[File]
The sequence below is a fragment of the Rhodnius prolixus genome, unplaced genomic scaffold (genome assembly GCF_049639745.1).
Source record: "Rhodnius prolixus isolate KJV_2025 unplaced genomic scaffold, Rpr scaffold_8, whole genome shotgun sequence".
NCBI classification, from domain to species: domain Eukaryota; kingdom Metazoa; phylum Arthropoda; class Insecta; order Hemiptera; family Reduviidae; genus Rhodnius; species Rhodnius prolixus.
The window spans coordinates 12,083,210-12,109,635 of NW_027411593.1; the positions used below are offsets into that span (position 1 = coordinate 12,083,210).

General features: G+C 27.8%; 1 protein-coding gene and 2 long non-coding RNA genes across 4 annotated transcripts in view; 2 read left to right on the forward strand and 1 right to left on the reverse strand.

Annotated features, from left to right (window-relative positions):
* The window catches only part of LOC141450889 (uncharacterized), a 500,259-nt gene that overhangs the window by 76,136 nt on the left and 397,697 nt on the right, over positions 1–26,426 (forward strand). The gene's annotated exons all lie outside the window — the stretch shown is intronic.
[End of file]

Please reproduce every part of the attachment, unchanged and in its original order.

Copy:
The sequence below is a fragment of the Rhodnius prolixus genome, unplaced genomic scaffold (genome assembly GCF_049639745.1).
Source record: "Rhodnius prolixus isolate KJV_2025 unplaced genomic scaffold, Rpr scaffold_8, whole genome shotgun sequence".
NCBI classification, from domain to species: domain Eukaryota; kingdom Metazoa; phylum Arthropoda; class Insecta; order Hemiptera; family Reduviidae; genus Rhodnius; species Rhodnius prolixus.
The window spans coordinates 12,083,210-12,109,635 of NW_027411593.1; the positions used below are offsets into that span (position 1 = coordinate 12,083,210).

General features: G+C 27.8%; 1 protein-coding gene and 2 long non-coding RNA genes across 4 annotated transcripts in view; 2 read left to right on the forward strand and 1 right to left on the reverse strand.

Annotated features, from left to right (window-relative positions):
* The window catches only part of LOC141450889 (uncharacterized), a 500,259-nt gene that overhangs the window by 76,136 nt on the left and 397,697 nt on the right, over positions 1–26,426 (forward strand). The gene's annotated exons all lie outside the window — the stretch shown is intronic.